North and South Korea are to meet at the truce village of Panmunjom on Tuesday. File Photo by Keizo Mori/UPI | License Photo
Jan. 5 (UPI) -- North Korea accepted a South Korean offer of talks, to be held on Tuesday, a month before the 2018 Pyeongchang Winter Olympics.
The talks, to be held at the House of Peace in Panmunjom, would mark the first time senior officials of the two Koreas are to meet in 25 months, South Korean television network JTBC reported Friday.
North Korea's acceptance of the South's proposal comes four days after Seoul made the offer, and Pyongyang's reply came by fax.
Potential talks and other signs of détente were previously welcomed at the White House, according to the report.
U.S. President Donald Trump reportedly said Thursday he expected good results from the North-South talks.
He also said he supported South Korean President Moon Jae-in.
Local television network SBS reported the talks are expected to cover the possibility of North Korean participation in the Winter Games.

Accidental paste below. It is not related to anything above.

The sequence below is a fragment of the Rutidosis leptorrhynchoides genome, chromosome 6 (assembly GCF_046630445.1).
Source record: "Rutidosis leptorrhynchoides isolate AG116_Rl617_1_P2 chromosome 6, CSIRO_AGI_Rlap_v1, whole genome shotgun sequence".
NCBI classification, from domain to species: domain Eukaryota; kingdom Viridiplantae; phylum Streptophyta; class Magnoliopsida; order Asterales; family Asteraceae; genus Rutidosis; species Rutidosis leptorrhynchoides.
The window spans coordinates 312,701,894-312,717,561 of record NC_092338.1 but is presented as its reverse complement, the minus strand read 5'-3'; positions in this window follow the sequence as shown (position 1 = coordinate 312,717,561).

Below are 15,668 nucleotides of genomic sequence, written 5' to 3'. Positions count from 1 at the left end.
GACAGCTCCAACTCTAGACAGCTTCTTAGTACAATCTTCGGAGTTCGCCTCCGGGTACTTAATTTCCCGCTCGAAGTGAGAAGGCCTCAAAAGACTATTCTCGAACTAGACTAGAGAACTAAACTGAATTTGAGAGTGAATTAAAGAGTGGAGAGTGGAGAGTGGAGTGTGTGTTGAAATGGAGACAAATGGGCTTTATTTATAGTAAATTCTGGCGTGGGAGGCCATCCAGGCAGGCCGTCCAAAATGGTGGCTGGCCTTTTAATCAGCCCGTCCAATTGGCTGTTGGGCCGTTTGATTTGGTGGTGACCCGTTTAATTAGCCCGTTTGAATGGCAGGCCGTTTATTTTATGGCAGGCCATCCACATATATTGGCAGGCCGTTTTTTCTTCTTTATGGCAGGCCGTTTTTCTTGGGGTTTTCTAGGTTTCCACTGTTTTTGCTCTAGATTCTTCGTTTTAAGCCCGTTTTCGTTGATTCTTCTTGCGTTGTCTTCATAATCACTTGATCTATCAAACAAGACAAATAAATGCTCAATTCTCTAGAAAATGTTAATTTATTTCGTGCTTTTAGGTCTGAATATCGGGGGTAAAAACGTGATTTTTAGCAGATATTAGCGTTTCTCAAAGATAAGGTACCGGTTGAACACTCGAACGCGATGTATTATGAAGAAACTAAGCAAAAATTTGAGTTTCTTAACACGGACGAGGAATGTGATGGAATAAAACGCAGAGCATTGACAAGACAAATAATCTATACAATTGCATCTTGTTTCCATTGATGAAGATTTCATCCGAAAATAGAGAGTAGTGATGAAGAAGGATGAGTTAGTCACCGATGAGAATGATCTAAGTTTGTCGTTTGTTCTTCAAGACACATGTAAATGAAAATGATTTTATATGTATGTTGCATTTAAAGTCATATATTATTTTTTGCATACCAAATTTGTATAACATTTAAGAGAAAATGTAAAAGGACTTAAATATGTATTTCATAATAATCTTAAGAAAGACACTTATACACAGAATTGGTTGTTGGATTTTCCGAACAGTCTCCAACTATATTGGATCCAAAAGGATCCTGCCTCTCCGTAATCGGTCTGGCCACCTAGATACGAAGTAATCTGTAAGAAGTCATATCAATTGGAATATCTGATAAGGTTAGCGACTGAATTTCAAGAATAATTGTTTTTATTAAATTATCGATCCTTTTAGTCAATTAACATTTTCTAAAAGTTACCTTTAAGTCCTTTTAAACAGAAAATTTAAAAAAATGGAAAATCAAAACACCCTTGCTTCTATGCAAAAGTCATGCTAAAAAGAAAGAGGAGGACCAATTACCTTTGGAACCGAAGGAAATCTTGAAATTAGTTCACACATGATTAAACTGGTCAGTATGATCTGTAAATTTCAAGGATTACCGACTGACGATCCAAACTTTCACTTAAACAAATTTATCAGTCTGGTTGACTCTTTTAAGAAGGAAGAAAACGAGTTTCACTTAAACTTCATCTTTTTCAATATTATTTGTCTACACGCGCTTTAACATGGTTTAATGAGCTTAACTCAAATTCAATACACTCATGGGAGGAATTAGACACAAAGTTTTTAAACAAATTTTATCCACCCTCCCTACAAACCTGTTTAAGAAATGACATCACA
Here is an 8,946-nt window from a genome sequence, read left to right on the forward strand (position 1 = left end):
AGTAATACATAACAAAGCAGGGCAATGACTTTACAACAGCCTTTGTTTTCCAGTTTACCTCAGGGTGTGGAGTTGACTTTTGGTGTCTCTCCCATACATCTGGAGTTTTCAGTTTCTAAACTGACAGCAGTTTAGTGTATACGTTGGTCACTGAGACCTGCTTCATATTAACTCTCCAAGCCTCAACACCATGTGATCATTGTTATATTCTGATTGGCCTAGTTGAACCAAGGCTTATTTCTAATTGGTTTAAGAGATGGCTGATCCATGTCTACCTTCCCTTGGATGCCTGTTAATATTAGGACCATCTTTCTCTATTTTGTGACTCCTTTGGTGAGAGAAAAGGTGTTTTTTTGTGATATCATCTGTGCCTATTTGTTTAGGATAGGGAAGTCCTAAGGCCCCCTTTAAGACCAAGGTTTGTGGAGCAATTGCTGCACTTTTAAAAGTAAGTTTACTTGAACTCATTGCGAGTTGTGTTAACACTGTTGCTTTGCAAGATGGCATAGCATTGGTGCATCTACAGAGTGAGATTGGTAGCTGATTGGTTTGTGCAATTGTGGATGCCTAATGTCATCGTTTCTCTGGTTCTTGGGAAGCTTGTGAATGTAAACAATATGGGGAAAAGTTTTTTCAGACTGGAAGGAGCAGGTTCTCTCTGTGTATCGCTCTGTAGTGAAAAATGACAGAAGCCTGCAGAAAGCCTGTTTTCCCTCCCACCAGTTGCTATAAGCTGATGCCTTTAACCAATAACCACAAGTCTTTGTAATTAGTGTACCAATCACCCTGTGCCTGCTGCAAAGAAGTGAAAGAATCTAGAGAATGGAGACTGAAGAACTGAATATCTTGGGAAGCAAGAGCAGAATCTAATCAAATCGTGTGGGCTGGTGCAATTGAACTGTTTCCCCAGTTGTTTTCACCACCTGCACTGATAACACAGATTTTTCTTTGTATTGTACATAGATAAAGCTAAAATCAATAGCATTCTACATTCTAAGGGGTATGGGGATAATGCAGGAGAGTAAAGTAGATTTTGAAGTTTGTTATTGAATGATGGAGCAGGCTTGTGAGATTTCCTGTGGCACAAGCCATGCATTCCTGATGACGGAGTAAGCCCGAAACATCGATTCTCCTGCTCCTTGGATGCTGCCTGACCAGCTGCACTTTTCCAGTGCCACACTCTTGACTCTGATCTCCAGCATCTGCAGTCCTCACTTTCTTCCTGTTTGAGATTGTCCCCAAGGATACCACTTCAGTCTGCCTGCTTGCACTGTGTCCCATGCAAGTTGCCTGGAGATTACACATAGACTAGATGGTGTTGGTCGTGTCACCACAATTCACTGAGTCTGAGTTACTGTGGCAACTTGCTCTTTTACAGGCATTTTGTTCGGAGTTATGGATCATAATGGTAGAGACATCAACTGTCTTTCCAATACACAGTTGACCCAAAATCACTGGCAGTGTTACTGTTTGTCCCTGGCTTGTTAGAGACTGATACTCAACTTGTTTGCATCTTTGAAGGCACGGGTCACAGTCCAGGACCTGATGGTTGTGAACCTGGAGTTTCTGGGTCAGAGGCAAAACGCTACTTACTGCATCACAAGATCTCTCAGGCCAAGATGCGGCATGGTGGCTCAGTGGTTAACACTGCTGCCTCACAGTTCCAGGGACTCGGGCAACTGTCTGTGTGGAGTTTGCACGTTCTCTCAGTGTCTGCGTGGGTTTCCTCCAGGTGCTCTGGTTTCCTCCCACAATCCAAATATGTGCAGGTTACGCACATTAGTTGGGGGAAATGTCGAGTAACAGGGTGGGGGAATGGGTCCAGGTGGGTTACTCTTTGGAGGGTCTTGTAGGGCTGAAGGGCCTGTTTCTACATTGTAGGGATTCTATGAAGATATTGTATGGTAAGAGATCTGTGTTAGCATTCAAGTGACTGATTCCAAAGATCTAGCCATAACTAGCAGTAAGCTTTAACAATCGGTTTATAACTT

The fax was sent from the office of Ri Son Kwon, chairman of the North Korean Committee for the Peaceful Reunification of the Fatherland, and addressed to South Korean Unification Minister Cho Myung-gyun.
The unification ministry has said it will consult with the International Olympic Committee regarding North Korea's participation, and talks with the IOC will begin next week.
Cho is a veteran South Korean negotiator, according to JTBC, and has previously been involved in cooperative talks during the Kim Dae-jung and Roh Moo-hyun administrations.
North Korea's Ri has extensive experience in inter-Korea military talks, and once walked out of talks on the Cheonan incident in 2011.
North Korea has denied it torpedoed the South Korean warship that killed 46 South Korean crewmembers.